I'm listening to the NFL network this morning and I am hearing the radio broadcasters discuss how Colin's agents' lack of experience lead to Colin taking a team friendly deal. I don't believe this is a fair representation of what happened and the results of the contract.
At issue is the amount of guaranteed money Colin is getting. He is only getting $13M guaranteed. Most QB's have been getting at least $30M. The difference is that Colin has $61M guaranteed for injury. In most QB contracts there is not a separate injury guarantee amount (it does happen, just not often). This is a fair trade off that the media seems to discount.
We still don't know how good Colin can eventually be, but we aren't working in a vacuum either. He's had plenty of starts and we know that we can win a SB with him. It hasn't happened yet, but he has shown enough to reasonably believe that he is capable of it.
So, if Colin has an average year in 2014, or plays worse than 2013, does anyone really think we are going to cut him for 2015? We won't, so guaranteeing Colin's 2015 salary is essentially done. We've got Harbaugh and Baalke both under contract, and Jed York's support. Colin isn't on a team that may completely rebuild itself next year, so he doesn't have to worry about guaranteeing that money in the contract. As long as an asteroid doesn't hit the earth, or something equally as catastrophic, Colin is getting his 2015 money. Colin is due approx 14.8M in cash in 2015, bringing his two year total to 27.8M. Close enough to $30M. Colin is getting as much money as he would have gotten with a larger signing bonus and has the additional $30M guarenteed for injury. His agent's did fine on this one.
Another area where the media has mentioned that Kapernick got "fleeced" is in the amount of money in the first years of Colin's contract. Colin is set to earn 46.7M from 2014-2016. If the de-escalators kick in for 2 years, that drops to 42.7M. What if Colin hadn't signed the contract? He would have made 1.1M in 2014, and potentially been franchise tagged for two years at $20M and $24M, for a total of $45M. In the first 3 years of Colin's deal he is making virtually the same money he would have made if he had held out and forced the 49ers to franchise tag him. Colin get's more of it up front, and the 49ers get to spread out the total over more years. The 49ers could now also use the tag on someone else if they need to. A true win-win.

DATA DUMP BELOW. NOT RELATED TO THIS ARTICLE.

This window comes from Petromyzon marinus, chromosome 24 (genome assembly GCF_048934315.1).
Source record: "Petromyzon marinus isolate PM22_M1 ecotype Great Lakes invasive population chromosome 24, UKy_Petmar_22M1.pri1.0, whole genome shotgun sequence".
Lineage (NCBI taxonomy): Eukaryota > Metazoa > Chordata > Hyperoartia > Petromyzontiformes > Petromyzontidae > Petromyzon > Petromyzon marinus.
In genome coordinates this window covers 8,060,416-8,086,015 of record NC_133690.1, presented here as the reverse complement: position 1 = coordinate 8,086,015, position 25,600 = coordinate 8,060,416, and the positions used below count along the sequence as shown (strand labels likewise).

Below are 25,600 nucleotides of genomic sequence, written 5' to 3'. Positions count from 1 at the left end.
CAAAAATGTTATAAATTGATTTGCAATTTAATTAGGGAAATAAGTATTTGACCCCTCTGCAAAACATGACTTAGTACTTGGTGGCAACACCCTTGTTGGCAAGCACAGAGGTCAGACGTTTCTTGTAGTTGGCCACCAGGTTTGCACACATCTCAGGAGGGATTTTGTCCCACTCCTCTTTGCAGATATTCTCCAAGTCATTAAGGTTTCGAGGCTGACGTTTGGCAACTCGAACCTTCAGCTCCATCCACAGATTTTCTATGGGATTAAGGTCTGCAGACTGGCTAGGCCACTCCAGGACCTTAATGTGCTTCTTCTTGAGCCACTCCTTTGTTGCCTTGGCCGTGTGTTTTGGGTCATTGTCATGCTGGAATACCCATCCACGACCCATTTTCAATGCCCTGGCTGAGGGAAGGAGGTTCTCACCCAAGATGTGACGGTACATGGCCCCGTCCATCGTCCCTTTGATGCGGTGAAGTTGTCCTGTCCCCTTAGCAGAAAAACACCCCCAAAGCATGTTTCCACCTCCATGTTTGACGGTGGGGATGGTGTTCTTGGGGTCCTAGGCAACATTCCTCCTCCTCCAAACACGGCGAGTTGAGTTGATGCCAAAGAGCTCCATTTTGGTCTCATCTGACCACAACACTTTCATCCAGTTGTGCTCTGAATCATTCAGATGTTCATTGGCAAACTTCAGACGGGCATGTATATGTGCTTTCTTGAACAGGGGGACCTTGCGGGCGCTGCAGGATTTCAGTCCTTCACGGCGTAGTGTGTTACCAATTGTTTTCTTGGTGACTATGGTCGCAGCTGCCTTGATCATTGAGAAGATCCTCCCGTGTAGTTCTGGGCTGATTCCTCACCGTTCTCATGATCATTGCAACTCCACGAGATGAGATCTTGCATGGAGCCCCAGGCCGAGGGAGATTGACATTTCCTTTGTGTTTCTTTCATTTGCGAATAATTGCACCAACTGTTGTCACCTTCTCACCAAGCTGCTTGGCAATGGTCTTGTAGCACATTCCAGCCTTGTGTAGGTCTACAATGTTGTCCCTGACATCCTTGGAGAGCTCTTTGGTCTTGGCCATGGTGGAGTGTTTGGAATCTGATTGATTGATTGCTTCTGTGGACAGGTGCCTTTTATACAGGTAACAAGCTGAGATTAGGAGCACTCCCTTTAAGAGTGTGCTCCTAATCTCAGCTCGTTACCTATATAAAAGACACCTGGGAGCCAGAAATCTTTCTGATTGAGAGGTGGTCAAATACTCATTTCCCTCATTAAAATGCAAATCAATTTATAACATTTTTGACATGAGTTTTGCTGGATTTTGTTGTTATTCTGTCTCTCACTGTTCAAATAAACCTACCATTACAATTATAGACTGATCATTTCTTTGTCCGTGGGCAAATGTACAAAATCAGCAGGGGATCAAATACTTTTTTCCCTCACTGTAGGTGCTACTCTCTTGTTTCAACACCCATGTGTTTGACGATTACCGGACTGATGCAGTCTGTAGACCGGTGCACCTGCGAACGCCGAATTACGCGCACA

Another oddity that I've heard discussed is the insurance the Colin has to pick up to cover the Niners if Colin does get injured. This is odd, but probably required because the 49ers couldn't do it themselves. Maybe there was a limit on the amount of insurance they could take out, or there may be legal restrictions. It could have been a last minute negotiating chip, but that seems odd. The worst part of this is that it would have been nice to handle this off-line and not use cap space to pay insurance. I'm sure will get the low-down on the reasoning for this at some point. AnthonyLy wrote a nice article on the expected insurance costs. It's not an insignificant amount, but its nothing he can't absorb as the cost of doing business.
I'm sure it's cool for Colin to be a $20M quarterback. The contract was written to reflect this (6 year extension @ 126M). If we factor in the potential de-escalators, the total contract could be for as low as $114M. Over 7 years, this works out to 16.3M - 18M per season on average. Is this too much to pay for a single player?
Over the last year we've probably dedicated at least a dozen blogs to how much you can pay your quarterback and still win the SB. Using average contract amounts and a 3 season average (Sb + prior 2 seasons), our current staple of franchise QB's all won their Super Bowls making approximately 7-9% of the salary cap. The exceptions are the Manning brothers. For Eli's second SB he was at 13.4% of the 3 year cap and for Peyton's SB win he was at 15.9% of the 3 year cap. If you assume Peyton is an outlier, then Eli's percentage represents our target max to pay our QB. How do Colin's cap numbers compare? If you assume 5% cap growth annually, and the same methodology of using 3 year averages, the Colin's cap percentages are 9.5% (2016), 13.1%, 13.4%, 13.3%, and 13.0%. We are pushing the limit for how much we want to pay our QB, but we are working within a proven super bowl winning pay range.
The only flaw in the above calculation is, what if the salary cap doesn't go up 5% every year? Since there is virtually no dead money in the contract, we can re-negotiate at any time. This works both ways, BTW. If the salary cap were to explode there is little to prevent Colin from holding out.
I know there is nothing new here, but I wanted to compare the elements of Colin's contract to some of the previous analysis we (me and others) had done waiting for this deal to come to fruition. To say that Colin's agents didn't do well is lazy reporting. Colin is getting everything that was coming to him, and is protected from a career ending injury. The 49ers also came out well, locking up a key position with little risk if, unfortunately, he doesn't turn out to be as great as we all know he will be. I think the media always wants a winner and a loser, so they have vacillated the last few days because this is truly a win-win deal.